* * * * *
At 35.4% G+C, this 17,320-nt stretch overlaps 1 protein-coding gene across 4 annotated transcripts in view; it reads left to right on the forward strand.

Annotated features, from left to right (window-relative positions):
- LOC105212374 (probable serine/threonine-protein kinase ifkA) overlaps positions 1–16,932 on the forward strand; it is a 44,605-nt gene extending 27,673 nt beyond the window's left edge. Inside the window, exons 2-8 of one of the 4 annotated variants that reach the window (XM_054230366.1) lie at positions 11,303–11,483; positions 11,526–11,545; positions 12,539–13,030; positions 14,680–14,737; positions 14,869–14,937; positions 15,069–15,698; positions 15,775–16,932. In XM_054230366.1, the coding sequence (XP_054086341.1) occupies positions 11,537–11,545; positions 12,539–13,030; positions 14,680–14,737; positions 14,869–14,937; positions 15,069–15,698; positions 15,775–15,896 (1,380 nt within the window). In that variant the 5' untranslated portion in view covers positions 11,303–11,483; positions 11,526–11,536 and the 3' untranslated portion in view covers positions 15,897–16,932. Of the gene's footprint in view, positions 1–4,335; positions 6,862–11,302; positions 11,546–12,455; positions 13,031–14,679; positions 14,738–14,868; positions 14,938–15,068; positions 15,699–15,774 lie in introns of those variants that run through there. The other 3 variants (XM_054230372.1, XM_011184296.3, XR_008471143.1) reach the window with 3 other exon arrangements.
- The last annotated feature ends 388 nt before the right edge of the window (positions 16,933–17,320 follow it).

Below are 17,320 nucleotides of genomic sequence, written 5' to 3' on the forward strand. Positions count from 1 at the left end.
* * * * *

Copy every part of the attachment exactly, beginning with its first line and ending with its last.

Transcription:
At 35.4% G+C, this 17,320-nt stretch overlaps 1 protein-coding gene across 4 annotated transcripts in view; it reads left to right on the forward strand.

Annotated features, from left to right (window-relative positions):
- LOC105212374 (probable serine/threonine-protein kinase ifkA) overlaps positions 1–16,932 on the forward strand; it is a 44,605-nt gene extending 27,673 nt beyond the window's left edge. Inside the window, exons 2-8 of one of the 4 annotated variants that reach the window (XM_054230366.1) lie at positions 11,303–11,483; positions 11,526–11,545; positions 12,539–13,030; positions 14,680–14,737; positions 14,869–14,937; positions 15,069–15,698; positions 15,775–16,932. In XM_054230366.1, the coding sequence (XP_054086341.1) occupies positions 11,537–11,545; positions 12,539–13,030; positions 14,680–14,737; positions 14,869–14,937; positions 15,069–15,698; positions 15,775–15,896 (1,380 nt within the window). In that variant the 5' untranslated portion in view covers positions 11,303–11,483; positions 11,526–11,536 and the 3' untranslated portion in view covers positions 15,897–16,932. Of the gene's footprint in view, positions 1–4,335; positions 6,862–11,302; positions 11,546–12,455; positions 13,031–14,679; positions 14,738–14,868; positions 14,938–15,068; positions 15,699–15,774 lie in introns of those variants that run through there. The other 3 variants (XM_054230372.1, XM_011184296.3, XR_008471143.1) reach the window with 3 other exon arrangements.
- The last annotated feature ends 388 nt before the right edge of the window (positions 16,933–17,320 follow it).

Below are 17,320 nucleotides of genomic sequence, written 5' to 3' on the forward strand. Positions count from 1 at the left end.